Linux 2.4 kernels up to and including 2.4.19, and Linux 2.5 kernels up to and including 2.5.31, where Netfilter / IPTables is enabled, and where either of the experimental IP queuing modules (ip_queue, ip6_queue) are in use.
* Linux kernels version 2.4.20 (stable) and up
* Linux kernels version 2.5.32 (development) and up
Under Linux 2.4 and 2.5, an experimental IP packet queuing feature is available as part of Netfilter / IPTables. This consists of kernel modules and a userspace library which allow userspace mediation and modification of IPv4 and IPv6 packets.
A userspace mediation process must normally be privileged (requiring NET_ADMIN capability) to process packets from the kernel. To commence mediating packets, a userspace process typically sends a Netlink message to the associated kernel module, specifying queuing parameters. The kernel module captures the UNIX process ID (PID) of the process to ensure reliable queuing and delivery of packets.
If the privileged mediation process exits, an unprivileged process re-using the same PID may be able to receive a limited amount of network traffic.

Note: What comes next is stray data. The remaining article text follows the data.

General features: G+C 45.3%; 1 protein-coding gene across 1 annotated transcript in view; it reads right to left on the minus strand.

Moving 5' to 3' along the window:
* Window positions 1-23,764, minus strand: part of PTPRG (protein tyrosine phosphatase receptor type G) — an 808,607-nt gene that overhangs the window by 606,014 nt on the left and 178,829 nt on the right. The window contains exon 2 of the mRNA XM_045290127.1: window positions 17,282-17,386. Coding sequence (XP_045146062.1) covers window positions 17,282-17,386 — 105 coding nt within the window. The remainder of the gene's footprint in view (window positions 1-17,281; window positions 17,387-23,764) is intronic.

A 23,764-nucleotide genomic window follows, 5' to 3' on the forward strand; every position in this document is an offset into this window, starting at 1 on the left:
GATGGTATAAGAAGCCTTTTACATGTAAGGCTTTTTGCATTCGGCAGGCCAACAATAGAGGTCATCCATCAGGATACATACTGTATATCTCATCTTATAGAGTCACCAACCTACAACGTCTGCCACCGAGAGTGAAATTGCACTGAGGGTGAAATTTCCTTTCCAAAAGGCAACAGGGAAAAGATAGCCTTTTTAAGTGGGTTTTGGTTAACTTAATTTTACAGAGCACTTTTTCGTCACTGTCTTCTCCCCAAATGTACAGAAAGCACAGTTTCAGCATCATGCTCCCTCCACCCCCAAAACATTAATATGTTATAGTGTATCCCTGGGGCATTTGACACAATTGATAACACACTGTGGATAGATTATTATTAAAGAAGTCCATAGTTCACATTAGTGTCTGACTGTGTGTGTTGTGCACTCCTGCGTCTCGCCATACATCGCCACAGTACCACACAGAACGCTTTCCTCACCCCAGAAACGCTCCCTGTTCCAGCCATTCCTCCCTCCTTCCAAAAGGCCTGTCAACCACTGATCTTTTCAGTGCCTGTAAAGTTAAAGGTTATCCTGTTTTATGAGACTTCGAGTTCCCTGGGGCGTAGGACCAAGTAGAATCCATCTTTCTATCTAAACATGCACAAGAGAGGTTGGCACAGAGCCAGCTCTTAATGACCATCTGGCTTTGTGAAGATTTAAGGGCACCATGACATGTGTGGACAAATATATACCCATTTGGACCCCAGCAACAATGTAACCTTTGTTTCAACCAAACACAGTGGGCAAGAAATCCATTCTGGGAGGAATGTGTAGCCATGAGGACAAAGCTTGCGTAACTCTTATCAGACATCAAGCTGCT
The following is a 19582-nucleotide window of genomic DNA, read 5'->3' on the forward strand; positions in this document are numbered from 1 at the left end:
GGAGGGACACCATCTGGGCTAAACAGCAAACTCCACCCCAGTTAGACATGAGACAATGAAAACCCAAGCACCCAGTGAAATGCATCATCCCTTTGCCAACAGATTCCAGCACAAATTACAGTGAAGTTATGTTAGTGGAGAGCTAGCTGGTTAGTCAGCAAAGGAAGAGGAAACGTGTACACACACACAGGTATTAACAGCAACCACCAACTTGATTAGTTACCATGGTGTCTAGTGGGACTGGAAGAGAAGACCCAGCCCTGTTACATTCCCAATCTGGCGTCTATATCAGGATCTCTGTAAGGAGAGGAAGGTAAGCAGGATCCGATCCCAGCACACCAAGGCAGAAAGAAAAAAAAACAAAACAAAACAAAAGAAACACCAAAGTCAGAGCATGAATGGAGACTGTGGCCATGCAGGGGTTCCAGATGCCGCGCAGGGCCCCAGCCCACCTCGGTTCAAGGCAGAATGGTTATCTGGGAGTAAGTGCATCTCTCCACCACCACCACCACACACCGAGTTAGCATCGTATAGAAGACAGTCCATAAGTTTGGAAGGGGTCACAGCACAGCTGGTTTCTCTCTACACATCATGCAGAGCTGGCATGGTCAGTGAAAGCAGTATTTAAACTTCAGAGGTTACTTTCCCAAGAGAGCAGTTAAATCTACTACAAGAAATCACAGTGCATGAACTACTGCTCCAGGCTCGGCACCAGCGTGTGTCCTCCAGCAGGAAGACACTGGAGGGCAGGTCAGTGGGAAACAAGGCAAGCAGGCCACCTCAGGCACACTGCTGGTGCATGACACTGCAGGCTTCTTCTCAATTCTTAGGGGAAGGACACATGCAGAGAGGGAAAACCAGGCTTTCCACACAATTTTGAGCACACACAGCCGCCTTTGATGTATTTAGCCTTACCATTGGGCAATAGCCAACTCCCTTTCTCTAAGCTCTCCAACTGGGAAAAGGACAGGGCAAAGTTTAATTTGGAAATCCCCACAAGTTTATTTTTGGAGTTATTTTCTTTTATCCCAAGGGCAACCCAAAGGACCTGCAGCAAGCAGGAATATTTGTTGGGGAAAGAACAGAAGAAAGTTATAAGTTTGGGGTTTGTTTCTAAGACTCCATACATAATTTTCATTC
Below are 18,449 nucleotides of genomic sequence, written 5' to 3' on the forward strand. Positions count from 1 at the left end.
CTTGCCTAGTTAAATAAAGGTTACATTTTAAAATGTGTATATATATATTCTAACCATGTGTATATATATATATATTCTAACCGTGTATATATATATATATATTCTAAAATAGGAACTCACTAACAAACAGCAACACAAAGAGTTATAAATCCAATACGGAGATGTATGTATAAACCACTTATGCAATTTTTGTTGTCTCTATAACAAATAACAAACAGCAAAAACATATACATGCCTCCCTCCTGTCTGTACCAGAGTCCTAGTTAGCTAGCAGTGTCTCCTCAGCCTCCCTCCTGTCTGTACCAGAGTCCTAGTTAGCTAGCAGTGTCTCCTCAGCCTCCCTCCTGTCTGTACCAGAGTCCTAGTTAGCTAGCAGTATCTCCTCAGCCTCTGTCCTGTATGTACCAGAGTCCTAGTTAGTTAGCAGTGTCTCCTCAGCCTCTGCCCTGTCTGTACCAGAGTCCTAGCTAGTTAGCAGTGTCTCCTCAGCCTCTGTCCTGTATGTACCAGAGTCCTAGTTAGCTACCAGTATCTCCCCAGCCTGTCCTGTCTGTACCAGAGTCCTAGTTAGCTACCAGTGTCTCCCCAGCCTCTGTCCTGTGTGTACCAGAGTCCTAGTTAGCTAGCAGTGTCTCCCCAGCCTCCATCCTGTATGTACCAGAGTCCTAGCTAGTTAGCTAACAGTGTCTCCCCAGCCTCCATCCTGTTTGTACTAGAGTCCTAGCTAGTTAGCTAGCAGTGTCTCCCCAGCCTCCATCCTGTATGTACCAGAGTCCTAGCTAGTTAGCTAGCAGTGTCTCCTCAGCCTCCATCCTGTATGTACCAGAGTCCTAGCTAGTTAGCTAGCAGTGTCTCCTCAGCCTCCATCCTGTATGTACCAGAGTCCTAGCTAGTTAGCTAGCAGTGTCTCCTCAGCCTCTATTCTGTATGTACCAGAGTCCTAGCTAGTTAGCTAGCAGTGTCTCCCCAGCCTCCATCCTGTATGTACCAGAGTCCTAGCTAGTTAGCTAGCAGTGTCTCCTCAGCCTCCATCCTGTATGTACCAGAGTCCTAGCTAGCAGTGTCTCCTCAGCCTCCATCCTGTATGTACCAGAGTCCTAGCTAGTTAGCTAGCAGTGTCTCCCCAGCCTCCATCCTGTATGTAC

This would only occur if no network traffic was queued between the exit of the privileged process and the establishment of the unprivileged process, as the kernel module will reset the queuing session upon transmission error to userspace.
The kernel module will only transmit a limited number of packets to the userspace process without acknowledgment. As all transmissions from userspace to the kernel module require NET_ADMIN capability, the unprivileged process will not be able to acknowledge packets. Thus, the maximum number of packets that the unprivileged process can read is limited to the queue length (default 1024 packets). The unprivileged process can also only read packets which have been selected for queuing via IPTables by a privileged process.
This flaw is theorized to be difficult and somewhat invasive to exploit, probably requiring a combined use of DoS attacks. It was discovered by the author of the code, and no exploits are known to exist.
Fixing the flaw involved implementing a reliable mechanism for detecting when the Netlink control socket of a privileged mediation process is closed, and resetting the kernel queuing session state upon such events.